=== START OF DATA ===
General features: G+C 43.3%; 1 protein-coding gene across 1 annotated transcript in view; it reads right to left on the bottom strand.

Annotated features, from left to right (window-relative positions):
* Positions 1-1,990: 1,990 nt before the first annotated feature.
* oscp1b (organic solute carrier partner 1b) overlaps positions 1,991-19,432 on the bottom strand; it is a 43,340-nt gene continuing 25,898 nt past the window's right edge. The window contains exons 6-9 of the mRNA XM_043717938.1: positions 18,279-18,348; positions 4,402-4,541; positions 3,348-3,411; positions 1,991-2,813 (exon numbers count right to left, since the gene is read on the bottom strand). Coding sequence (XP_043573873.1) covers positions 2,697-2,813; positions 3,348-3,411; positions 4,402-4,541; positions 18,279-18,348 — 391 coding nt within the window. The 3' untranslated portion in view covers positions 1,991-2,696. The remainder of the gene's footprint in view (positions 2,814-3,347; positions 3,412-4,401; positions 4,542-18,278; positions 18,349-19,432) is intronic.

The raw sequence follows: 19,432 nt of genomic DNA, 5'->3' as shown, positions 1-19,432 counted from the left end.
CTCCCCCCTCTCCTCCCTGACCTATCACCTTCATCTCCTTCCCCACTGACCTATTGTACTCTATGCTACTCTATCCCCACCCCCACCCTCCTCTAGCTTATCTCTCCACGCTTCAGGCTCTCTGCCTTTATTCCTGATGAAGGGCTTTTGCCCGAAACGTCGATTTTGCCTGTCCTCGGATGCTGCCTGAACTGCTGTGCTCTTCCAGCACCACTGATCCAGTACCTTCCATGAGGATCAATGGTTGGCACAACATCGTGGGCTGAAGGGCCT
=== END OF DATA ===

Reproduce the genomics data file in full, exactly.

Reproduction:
General features: G+C 43.3%; 1 protein-coding gene across 1 annotated transcript in view; it reads right to left on the bottom strand.

Annotated features, from left to right (window-relative positions):
* Positions 1-1,990: 1,990 nt before the first annotated feature.
* oscp1b (organic solute carrier partner 1b) overlaps positions 1,991-19,432 on the bottom strand; it is a 43,340-nt gene continuing 25,898 nt past the window's right edge. The window contains exons 6-9 of the mRNA XM_043717938.1: positions 18,279-18,348; positions 4,402-4,541; positions 3,348-3,411; positions 1,991-2,813 (exon numbers count right to left, since the gene is read on the bottom strand). Coding sequence (XP_043573873.1) covers positions 2,697-2,813; positions 3,348-3,411; positions 4,402-4,541; positions 18,279-18,348 — 391 coding nt within the window. The 3' untranslated portion in view covers positions 1,991-2,696. The remainder of the gene's footprint in view (positions 2,814-3,347; positions 3,412-4,401; positions 4,542-18,278; positions 18,349-19,432) is intronic.

The raw sequence follows: 19,432 nt of genomic DNA, 5'->3' as shown, positions 1-19,432 counted from the left end.
CTCCCCCCTCTCCTCCCTGACCTATCACCTTCATCTCCTTCCCCACTGACCTATTGTACTCTATGCTACTCTATCCCCACCCCCACCCTCCTCTAGCTTATCTCTCCACGCTTCAGGCTCTCTGCCTTTATTCCTGATGAAGGGCTTTTGCCCGAAACGTCGATTTTGCCTGTCCTCGGATGCTGCCTGAACTGCTGTGCTCTTCCAGCACCACTGATCCAGTACCTTCCATGAGGATCAATGGTTGGCACAACATCGTGGGCTGAAGGGCCT